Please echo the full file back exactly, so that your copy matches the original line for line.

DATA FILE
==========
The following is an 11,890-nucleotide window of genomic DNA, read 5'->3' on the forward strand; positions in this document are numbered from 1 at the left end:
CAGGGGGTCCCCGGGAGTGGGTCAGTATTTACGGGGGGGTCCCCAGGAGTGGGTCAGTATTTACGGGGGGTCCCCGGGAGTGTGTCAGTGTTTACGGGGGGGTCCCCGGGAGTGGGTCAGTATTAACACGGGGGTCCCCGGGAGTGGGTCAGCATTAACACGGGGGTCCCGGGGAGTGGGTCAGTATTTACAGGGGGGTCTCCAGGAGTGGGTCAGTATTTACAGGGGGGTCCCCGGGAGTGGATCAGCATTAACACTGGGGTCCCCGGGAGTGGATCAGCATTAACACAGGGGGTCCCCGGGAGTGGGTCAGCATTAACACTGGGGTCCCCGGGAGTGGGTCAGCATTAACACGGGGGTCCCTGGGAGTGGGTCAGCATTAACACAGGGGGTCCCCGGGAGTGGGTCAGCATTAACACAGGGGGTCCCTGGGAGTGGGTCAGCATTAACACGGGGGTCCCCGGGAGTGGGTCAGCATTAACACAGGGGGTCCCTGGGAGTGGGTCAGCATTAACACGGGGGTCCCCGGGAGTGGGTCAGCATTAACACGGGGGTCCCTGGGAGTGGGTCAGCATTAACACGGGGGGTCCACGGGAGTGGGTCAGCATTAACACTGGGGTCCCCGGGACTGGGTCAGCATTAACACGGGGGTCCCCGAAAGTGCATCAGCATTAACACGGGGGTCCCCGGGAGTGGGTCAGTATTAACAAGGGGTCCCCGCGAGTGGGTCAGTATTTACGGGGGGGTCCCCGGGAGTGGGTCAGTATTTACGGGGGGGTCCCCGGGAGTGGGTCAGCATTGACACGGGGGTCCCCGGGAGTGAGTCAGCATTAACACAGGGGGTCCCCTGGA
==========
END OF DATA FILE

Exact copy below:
The following is an 11,890-nucleotide window of genomic DNA, read 5'->3' on the forward strand; positions in this document are numbered from 1 at the left end:
CAGGGGGTCCCCGGGAGTGGGTCAGTATTTACGGGGGGGTCCCCAGGAGTGGGTCAGTATTTACGGGGGGTCCCCGGGAGTGTGTCAGTGTTTACGGGGGGGTCCCCGGGAGTGGGTCAGTATTAACACGGGGGTCCCCGGGAGTGGGTCAGCATTAACACGGGGGTCCCGGGGAGTGGGTCAGTATTTACAGGGGGGTCTCCAGGAGTGGGTCAGTATTTACAGGGGGGTCCCCGGGAGTGGATCAGCATTAACACTGGGGTCCCCGGGAGTGGATCAGCATTAACACAGGGGGTCCCCGGGAGTGGGTCAGCATTAACACTGGGGTCCCCGGGAGTGGGTCAGCATTAACACGGGGGTCCCTGGGAGTGGGTCAGCATTAACACAGGGGGTCCCCGGGAGTGGGTCAGCATTAACACAGGGGGTCCCTGGGAGTGGGTCAGCATTAACACGGGGGTCCCCGGGAGTGGGTCAGCATTAACACAGGGGGTCCCTGGGAGTGGGTCAGCATTAACACGGGGGTCCCCGGGAGTGGGTCAGCATTAACACGGGGGTCCCTGGGAGTGGGTCAGCATTAACACGGGGGGTCCACGGGAGTGGGTCAGCATTAACACTGGGGTCCCCGGGACTGGGTCAGCATTAACACGGGGGTCCCCGAAAGTGCATCAGCATTAACACGGGGGTCCCCGGGAGTGGGTCAGTATTAACAAGGGGTCCCCGCGAGTGGGTCAGTATTTACGGGGGGGTCCCCGGGAGTGGGTCAGTATTTACGGGGGGGTCCCCGGGAGTGGGTCAGCATTGACACGGGGGTCCCCGGGAGTGAGTCAGCATTAACACAGGGGGTCCCCTGGA